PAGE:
Martin Scorsese didn’t invent the mafia movie, he merely turned it into pop culture. Even though Coppola’s “The Godfather” is the obvious choice as the possibly be-all, end-all mafia film, Scorsese influenced a generation of directors with his fast paced and more popcorn-ish portrayal of mafia figures. Donnie Brasco is a copy of that portrayal.
The movie stars Johnny Depp as Joe Pistone a.k.a. Donnie Brasco, who is undercover in the NY mob and gets set up by a nobody in the form of Al Pacino. Pacino does a complete 180 on his usual mafia characters meaning he’s not the “calm and in control” Michael Corleone..instead he’s a bumbling loser who is on the lowest rung of the ladder of command.
The film is okay, and by okay I mean just watchable. They try too hard to make it like a Scorsese movie with the domestic issues and the neon colored mafia guys, but it really just comes off as very cheap. Pacino and Depp do their best with the material, but in the end…you can tell they are trying to squeeze emotion out of a dry sponge. They are creating their own motivation, because it’s obvious to me that director Mike Newell didn’t give them much.
When I saw this movie way back in 97, I remembered that I liked it a lot, but with a decade later re-watch, I can find its flaws pretty easily. The real problem is that you can’t get into any of the characters. In a movie like GoodFellas, the people were cold blooded killers, but you sort of liked them in a weird way. They weren’t one dimensional. In this film, it’s more like they read “How to be a gangster for dummies”. It’s a weak representation for what are generally fascinating people.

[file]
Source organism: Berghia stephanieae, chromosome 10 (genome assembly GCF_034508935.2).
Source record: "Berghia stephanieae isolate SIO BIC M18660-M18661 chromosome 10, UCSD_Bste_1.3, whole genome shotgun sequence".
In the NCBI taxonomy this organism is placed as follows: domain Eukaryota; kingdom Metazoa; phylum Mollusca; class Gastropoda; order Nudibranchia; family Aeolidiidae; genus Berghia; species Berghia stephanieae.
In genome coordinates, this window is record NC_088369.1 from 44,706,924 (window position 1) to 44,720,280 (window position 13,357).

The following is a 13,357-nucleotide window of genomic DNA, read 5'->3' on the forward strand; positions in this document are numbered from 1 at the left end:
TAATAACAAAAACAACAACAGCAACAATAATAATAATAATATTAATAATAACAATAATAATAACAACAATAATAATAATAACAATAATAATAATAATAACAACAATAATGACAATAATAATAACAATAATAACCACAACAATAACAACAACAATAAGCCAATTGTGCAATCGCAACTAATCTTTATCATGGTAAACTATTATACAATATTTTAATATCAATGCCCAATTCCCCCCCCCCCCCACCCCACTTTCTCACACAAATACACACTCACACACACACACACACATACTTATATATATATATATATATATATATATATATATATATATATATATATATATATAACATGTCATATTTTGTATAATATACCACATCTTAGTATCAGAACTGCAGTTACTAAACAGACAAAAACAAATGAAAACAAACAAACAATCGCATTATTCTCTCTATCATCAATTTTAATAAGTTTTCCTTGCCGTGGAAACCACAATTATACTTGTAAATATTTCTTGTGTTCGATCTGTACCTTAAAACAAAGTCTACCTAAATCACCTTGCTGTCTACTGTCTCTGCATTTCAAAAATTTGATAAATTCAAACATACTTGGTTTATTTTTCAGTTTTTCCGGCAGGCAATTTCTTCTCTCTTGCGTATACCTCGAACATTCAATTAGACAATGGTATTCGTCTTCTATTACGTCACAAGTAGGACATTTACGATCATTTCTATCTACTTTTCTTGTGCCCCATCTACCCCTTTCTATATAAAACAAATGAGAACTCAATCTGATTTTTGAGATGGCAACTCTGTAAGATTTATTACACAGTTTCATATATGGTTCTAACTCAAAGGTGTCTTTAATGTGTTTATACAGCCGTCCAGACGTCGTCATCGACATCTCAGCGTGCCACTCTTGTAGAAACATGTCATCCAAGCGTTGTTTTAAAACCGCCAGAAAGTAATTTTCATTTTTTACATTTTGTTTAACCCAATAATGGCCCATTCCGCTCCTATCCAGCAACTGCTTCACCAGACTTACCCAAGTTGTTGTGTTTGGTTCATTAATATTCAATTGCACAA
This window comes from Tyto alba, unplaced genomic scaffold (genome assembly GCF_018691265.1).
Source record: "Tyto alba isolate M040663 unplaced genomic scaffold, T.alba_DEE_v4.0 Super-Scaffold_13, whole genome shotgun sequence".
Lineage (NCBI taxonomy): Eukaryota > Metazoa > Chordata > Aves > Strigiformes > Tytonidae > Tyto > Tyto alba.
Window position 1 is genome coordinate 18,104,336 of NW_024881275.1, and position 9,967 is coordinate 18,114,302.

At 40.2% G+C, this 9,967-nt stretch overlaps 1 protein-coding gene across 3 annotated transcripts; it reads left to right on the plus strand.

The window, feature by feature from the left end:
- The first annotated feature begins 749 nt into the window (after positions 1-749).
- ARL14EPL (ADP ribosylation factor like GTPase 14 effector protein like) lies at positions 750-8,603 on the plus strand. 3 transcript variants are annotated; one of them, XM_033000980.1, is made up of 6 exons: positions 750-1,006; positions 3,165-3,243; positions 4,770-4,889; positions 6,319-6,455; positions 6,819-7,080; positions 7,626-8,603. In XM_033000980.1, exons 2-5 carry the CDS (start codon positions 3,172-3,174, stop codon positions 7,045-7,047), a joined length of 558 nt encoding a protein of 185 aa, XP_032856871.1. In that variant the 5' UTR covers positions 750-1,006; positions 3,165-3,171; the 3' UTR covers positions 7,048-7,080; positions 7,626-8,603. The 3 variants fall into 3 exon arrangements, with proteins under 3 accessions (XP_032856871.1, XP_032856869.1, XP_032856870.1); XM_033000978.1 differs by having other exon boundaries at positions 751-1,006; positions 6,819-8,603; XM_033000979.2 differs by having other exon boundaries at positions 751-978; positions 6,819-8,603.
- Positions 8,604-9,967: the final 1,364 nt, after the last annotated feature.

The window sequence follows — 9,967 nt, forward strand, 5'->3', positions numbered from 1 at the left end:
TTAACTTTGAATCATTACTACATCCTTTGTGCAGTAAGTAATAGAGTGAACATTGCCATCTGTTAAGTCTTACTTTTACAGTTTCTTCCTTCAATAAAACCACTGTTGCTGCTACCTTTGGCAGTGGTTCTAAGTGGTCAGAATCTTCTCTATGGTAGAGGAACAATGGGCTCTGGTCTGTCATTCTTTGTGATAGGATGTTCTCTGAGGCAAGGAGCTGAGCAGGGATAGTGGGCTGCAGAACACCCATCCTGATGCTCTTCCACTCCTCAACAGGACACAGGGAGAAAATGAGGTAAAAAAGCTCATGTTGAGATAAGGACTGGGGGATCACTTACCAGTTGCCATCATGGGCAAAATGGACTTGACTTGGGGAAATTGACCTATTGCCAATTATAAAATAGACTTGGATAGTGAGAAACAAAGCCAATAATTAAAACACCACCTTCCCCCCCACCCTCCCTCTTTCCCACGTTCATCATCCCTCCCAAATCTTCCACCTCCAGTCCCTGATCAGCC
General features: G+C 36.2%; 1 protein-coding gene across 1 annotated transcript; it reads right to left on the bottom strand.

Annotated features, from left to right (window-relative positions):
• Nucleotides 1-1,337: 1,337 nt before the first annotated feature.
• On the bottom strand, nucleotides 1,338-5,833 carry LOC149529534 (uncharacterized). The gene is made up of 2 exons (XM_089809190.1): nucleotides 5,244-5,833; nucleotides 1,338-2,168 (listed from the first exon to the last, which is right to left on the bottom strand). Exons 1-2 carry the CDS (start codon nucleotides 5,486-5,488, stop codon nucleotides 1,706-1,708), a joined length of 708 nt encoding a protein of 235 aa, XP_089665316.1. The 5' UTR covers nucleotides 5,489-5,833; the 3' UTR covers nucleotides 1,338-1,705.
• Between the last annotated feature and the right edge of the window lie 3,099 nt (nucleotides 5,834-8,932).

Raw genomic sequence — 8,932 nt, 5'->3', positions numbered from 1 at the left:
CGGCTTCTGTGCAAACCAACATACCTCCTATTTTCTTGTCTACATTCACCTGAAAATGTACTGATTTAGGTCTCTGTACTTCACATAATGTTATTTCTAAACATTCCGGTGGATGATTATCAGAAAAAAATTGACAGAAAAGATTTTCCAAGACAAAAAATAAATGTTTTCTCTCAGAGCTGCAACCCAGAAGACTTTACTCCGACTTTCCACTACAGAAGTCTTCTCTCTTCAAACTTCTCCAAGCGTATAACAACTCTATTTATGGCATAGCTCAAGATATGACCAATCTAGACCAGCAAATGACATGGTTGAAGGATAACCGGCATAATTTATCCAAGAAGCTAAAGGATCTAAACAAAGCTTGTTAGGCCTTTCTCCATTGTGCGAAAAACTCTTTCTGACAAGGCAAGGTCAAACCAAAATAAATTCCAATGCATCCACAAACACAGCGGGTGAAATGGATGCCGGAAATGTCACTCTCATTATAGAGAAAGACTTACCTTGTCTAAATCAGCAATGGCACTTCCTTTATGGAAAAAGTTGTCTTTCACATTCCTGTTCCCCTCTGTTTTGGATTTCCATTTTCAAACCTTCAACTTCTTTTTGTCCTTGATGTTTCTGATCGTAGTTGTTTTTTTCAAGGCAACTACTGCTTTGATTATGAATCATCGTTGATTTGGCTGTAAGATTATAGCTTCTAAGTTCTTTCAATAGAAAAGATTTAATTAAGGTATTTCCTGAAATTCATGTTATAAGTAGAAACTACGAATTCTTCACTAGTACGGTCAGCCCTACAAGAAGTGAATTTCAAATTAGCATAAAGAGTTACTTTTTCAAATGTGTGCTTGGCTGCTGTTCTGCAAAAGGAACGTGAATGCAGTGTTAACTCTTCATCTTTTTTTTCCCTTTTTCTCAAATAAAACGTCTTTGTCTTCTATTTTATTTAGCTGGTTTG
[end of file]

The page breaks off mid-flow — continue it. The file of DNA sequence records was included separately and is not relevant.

The movie is interesting fo the sole fact that it is a true story, and Anne Heche actually plays the “in the dark” F.B.I. wife pretty well. They had some decent chemistry, even if it was only made up of them hating each other. Whatever happened to that crazy chick Anne Heche?
The best scene has to be the final scene with Pacino, as he prepares for his possibly demise in a calm and collective manner, kissing his wife goodbye and telling her “not to wait up.” Then he quietly leaves all his jewelry behind in a drawer and gently walks out the door. That is probably the most touching and best part of the film. Take a look at it, just for fun…but never forget the roots of the tree are much, much stronger than the branches.